(Note: I do not recommend the smaller dinky dips with the flip-top lids; I always get ink in my fingers when I flip the top off, the plastic tops crack and break easily.)


(JN) BR01. W&N 995 Chisel Lettering Brush

Pointed Brush:
(JN) BR22. Escoda Brushes

Large Brushes:
Liquitex Freestyle Paddle Brushes, from Dick Blick and



There are also ruling pens for expressive calligraphy, which I didn't have space to cover.

Happy Lettering with the Right Tools by Marika Koskimäki-Ketelä, published by John Neal, covers these ruling pens and cola pens in a fun little book. (Expressive calligraphy is actually where my interest lies these days; hopefully I will have time to cover these tools at another date!)


Tip & Tricks

Paper & Ink Arts' Blog is just started a series of Tips & Tricks:

Tips & Tricks Part One: Nibs & Holders (9/16/2015).

It includes a couple of tips I submitted:

• Create your own nib cleaner. Trish Meyer shared the following ingenious tip with us: “Carrie Designs (Carrie Imai) has a great tip: She breaks the top off a toothbrush and glues it (with Liquid Nails) to the inside of a small container. Fill it with water, and it makes it easy to clean and scrub your nib as you write. My cleaning dish is a sponge, clean water, and this toothbrush container – top right of pic (I use an old microwave dish as it’s heavy and doesn’t move).”

• Trish Meyer has also found a great product for cleaning nibs. She says, “I use Maas metal polish to remove dried ink and tarnish. You will need to treat the nib like a new nib afterward, but it will look like one, too.” Available at Amazon.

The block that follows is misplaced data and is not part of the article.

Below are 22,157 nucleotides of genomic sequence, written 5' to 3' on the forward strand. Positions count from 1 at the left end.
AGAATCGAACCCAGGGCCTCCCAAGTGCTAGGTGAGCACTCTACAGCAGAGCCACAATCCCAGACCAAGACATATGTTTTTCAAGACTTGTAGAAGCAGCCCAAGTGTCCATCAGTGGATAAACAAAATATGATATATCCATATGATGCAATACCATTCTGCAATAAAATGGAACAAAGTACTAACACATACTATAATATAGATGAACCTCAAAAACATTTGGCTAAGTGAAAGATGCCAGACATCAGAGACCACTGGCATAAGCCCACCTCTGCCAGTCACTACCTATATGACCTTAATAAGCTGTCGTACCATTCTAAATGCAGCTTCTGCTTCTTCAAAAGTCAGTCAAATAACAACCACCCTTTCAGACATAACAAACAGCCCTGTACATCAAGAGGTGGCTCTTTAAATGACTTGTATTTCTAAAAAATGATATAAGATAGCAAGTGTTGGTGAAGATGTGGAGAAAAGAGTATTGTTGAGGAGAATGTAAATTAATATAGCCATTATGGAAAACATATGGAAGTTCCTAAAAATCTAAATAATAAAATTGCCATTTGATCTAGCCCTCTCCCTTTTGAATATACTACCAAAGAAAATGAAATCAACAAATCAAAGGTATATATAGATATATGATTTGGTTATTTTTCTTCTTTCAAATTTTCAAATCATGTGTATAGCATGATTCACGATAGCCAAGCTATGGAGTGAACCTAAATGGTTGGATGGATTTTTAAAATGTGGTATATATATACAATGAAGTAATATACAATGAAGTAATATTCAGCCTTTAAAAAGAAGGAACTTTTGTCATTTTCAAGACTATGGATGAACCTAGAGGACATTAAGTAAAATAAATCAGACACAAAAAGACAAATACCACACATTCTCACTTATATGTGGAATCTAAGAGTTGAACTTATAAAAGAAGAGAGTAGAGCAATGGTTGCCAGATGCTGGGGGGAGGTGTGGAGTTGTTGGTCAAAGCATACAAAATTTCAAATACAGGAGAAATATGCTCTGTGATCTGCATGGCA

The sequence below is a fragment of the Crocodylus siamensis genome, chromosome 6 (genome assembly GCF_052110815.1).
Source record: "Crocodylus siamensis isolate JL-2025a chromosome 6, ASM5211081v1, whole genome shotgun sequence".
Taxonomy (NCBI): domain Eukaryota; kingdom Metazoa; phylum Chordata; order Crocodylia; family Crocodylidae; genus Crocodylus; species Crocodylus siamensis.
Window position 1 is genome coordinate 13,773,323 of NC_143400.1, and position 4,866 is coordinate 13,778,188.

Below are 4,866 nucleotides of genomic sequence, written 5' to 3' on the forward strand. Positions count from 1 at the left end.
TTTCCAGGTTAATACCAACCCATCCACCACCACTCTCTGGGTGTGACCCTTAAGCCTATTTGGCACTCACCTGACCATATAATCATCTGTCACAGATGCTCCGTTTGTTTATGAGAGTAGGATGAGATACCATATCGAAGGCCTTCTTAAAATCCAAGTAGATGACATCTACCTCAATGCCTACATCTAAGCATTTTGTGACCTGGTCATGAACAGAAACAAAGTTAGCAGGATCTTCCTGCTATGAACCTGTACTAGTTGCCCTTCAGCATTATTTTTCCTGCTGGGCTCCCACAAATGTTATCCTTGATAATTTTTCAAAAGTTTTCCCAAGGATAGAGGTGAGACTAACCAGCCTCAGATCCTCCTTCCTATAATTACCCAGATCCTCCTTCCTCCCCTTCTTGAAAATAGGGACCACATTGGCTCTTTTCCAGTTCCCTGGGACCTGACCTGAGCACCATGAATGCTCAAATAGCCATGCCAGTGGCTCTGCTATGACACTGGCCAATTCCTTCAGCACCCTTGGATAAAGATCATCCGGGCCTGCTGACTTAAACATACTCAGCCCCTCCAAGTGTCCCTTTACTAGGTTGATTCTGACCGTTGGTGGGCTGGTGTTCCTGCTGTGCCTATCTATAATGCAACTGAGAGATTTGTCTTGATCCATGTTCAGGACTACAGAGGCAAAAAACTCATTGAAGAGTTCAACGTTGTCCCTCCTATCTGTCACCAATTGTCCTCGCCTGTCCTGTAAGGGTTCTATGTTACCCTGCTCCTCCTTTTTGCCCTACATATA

Calligraphy Societies

Society for Calligraphy, Los Angeles. My first guild; very active with lots of workshops and events by good instructors; SfC host a nice conference in February each year in LA.

Escribiente: Albuquerque’s Calligraphic Society – my local guild - is open to anyone interested in the fine art of beautiful lettering. I keep a list of resources on their website.



If you have a question, there are many good Facebook calligraphy group pages, as well as The Flourish Forum, where you can do more research and ask questions.

Making Guidelines

Some sites have interactive tools, others are PDFs:




Broken link?

If you find a broken/dead link, please



Mastering Calligraphy: The Complete Guide to Hand Lettering by Australian calligrapher Gaye Godfrey-Nicholls. Gaye covers every major script along with plenty of “variations” and includes inspirational interviews with leading contemporary calligraphers from around the world.

See also other versions/translations:

Amazon UK - British version

Amazon France - French translation

Amazon ES – Italian translation

For more advanced essays, I really enjoyed the book Hand to Type: Scripts, Hand-Lettering and Calligraphy, edited by Jan Middendorp.

If you're interested in “modern calligraphy” with the pointed pen, see Modern Calligraphy book by
Molly Thorpe on Amazon US.

Calligraphy Artist Links

Below are links to the calligraphy artists mentioned in the article, plus a few more:


Denis Brown

Sheila Waters

Carrie Imai (above) - s.a. "Dancin' Pen" book page



Demonstration video by John Stevens on YouTube

Rudolf Koch (1876-1934) - google images

Luca Barcelona

Julian Waters

Steve Czajka

Pat Vizzini (above) - see Showcase interview

Blackletter Typography Resource page



Neils Shoe Muelman

Pokras Lampas

and more at Calligraphy Masters

calligraffiti live performance with brush



Mike Kecseg

Jake Weidmann

Kathy Milici

Barbara Close

Xandra Y. Zamora (above)

s.a. IAMPETH’s Rare Books archive



 John Stevens (above) + YouTube Channel

Stephen Rapp

Iskra Design

Eliza S. Holliday (above)